Currently dividing his time between New York City and Paris, and living the musical life he dreamed about when he was an aspiring musician growing up in Japan, I ask Satoshi Tomiie during an afternoon Skype session about what inspires him. Since breaking big on the global dance floor in 1989 with his timeless track “Tears” cut with Frankie Knuckles and Robert Owens, the man who has risen to artistic sensei doesn’t think twice about his reply.
“I love what I do. I love making music and discovering,” Tomiie says. “I make what I want to make and it’s personal. After more than 25 years, I find music really interesting. It’s never tiring. That’s the music force for me: to keep doing it everyday.”
Having taken time to build his dream project studio after issuing his 2000 full-length debut Full Lick — which featured his massive crossover hit “Love In Traffic” featuring Kelli Ali from Sneaker Pimps — his meticulously crafted second full-length album, New Day, isn’t afraid to think beyond the dance floor. During our conversation, Tomiie spoke about the long and winding road to realizing New Day, why creative innovation is important and what led him to release the album on cassette. That’s right, cassette! Continue Reading →
Over 25 years ago Frankie Knuckles met a young Japanese producer in Tokyo named Satoshi Tomiie. Add legendary Fingers Inc. vocalist Robert Owens into the mix and the house-music classic “Tears” was born. In the annals of house music, few songs are as impactful and impervious to the test of time as “Tears.”
Talking to Tomiie about the details of his upcoming second album, New Day, due out May 20 on his Abstract Architecture label, Tomiie recalls how he learned about the Godfather’s passing a year ago today.
“I was at my friend’s house in Buenos Aires just chilling out,” Tomiie remembers of the say day. “Hector [Romero of Def Mix] called me. Nobody really calls me on my phone, except for a few people. I thought it had to be something urgent. The news was quite shocking.”
How did Tomiie deal with the loss of his mentor? “I didn’t,” he says flatly. “I couldn’t deal with it, basically. There was no way. It was impossible. I hadn’t spoken to Frankie in years, and that made it more difficult. Nobody expected this news.”
The globetrotting Tomiie says putting together an event last May at Air in Tokyo allowed him to keep busy and pay tribute to Knuckles in his own personal way.
“One way to ‘deal with it’ was with the party I did in Tokyo, which is where I met him,” Tomiie says. “His performance in Tokyo changed everything for me. I wanted to do a party in Tokyo to pay my big respects for what he’s done and what he did for me. He changed my life.”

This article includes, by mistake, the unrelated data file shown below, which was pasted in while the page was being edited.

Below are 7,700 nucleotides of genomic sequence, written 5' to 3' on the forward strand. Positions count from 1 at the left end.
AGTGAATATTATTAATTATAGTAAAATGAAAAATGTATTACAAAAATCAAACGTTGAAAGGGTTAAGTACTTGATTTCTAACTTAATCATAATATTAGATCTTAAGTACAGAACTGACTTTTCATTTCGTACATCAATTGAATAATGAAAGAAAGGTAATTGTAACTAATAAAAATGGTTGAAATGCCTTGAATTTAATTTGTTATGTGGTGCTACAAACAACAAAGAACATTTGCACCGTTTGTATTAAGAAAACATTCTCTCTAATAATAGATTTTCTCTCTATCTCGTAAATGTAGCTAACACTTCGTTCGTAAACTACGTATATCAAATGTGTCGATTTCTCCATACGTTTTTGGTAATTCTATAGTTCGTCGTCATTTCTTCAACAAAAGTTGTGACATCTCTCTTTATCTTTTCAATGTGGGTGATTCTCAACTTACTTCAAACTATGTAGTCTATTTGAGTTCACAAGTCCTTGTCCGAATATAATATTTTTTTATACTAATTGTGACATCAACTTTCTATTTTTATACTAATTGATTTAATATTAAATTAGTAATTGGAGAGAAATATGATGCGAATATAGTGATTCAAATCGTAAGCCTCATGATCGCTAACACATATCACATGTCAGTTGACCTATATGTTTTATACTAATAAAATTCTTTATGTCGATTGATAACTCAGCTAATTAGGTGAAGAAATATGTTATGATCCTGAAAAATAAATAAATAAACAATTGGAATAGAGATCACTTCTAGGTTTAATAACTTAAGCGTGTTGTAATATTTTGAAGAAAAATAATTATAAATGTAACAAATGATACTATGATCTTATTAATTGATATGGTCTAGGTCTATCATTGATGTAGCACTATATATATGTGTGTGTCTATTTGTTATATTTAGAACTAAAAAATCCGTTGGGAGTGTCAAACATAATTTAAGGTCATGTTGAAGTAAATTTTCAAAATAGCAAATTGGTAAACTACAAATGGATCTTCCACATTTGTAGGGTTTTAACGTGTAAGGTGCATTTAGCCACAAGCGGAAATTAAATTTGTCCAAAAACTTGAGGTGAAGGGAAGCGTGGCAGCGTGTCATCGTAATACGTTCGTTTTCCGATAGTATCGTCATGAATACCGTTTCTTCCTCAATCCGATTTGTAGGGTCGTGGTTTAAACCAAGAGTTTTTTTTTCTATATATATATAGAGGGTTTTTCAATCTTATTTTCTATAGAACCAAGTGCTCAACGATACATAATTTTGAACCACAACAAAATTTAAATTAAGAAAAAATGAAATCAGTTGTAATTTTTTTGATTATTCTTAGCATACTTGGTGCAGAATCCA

Tomiie called upon DJ friends DJ Nori, Ko Kimura, Kenji Takimi and DJ Kent to spin at the party. Robert Owens, who also played a pivotal role in Tomiie’s early career, flew in to perform with Tomiie. (Listen to a podcast from the event here.)
“Some of the classics I listened to at his first performance in Tokyo from Fingers Inc., well, nobody had the instrumental,” he says. Tommie spent several days recreating the songs so Owens could perform the songs at the event.
“It was a part of the process of dealing with it,” he estimates.
All these years later, how does Satoshi Tomiie, who went on to craft future club classics like “Love in Traffic,” look back on “Tears” and the impact of his debut single?
“It’s my first record and my starting point. It came out in 1989, 25 or 26 years ago. My attitude to music is to look forward and do new things. I’m not someone who looks back a lot but this was a whole different time to make music. It’s a symbol of when house music was introduced to the world. It was a symbol of a good time for that style.”
Look for an in-depth interview with Satoshi Tomiie about his second full-length album publishing next month. Listen to Cevin Fisher’s exclusive Big Shot Guest Mix tribute to Knuckles here.
Satoshi Tomiie is among a growing legion of globetrotting DJs who are blurring the lines between dance floor genres.
Revered DJ/producer Satoshi Tomiie hails from Japan and calls New York City home. However, he hasn’t spent much time in either place during the past year. “My summer tour kicked off in May, and I was on the road nonstop until September,” explains Tomiie, talking from a hotel room in Buenos Aires. “I didn’t go back to New York at all. After the tour was over, I left two weeks later for another couple of months. I don’t spend time in one particular place; I keep moving. It’s difficult for me to stay in one place because I love what I’m doing.”
Since making a name for himself in 1989 by co-creating Frankie Knuckles’ epic house anthem, “Tears,” Tomiie has steadily worked himself up the house music ladder. Where he was once the low man on the totem Def Mix pole (the management company helmed by Knuckles and David Morales), he’s now top dog and has earned a legion of new young fans. Tomiie’s popularity due to his technical prowess on the decks and rich, buoyant production style, which as of late has blurred the lines between house and techno. Constantly exposed to music from his world travels, he’s excited by the convergence between the two styles he’s been straddling for over a decade.
“House and techno are getting a lot closer,” he observes, “and that’s making for some interesting music.“
Tomiie says his years of experience—and the advent of mixing software which allows him to spin without having to lug boxes of vinyl around the world—has allowed him to lead the type of virtual life many only read about in Wired magazine. “I used to get sick a lot when I first started to travel,” he recalls, “but now I’m way more mentally and physically prepared for traveling and touring, even when I do back-to-back festival dates. Having friends in other cities really helps, and my focus allows me to bring something special to every gig.”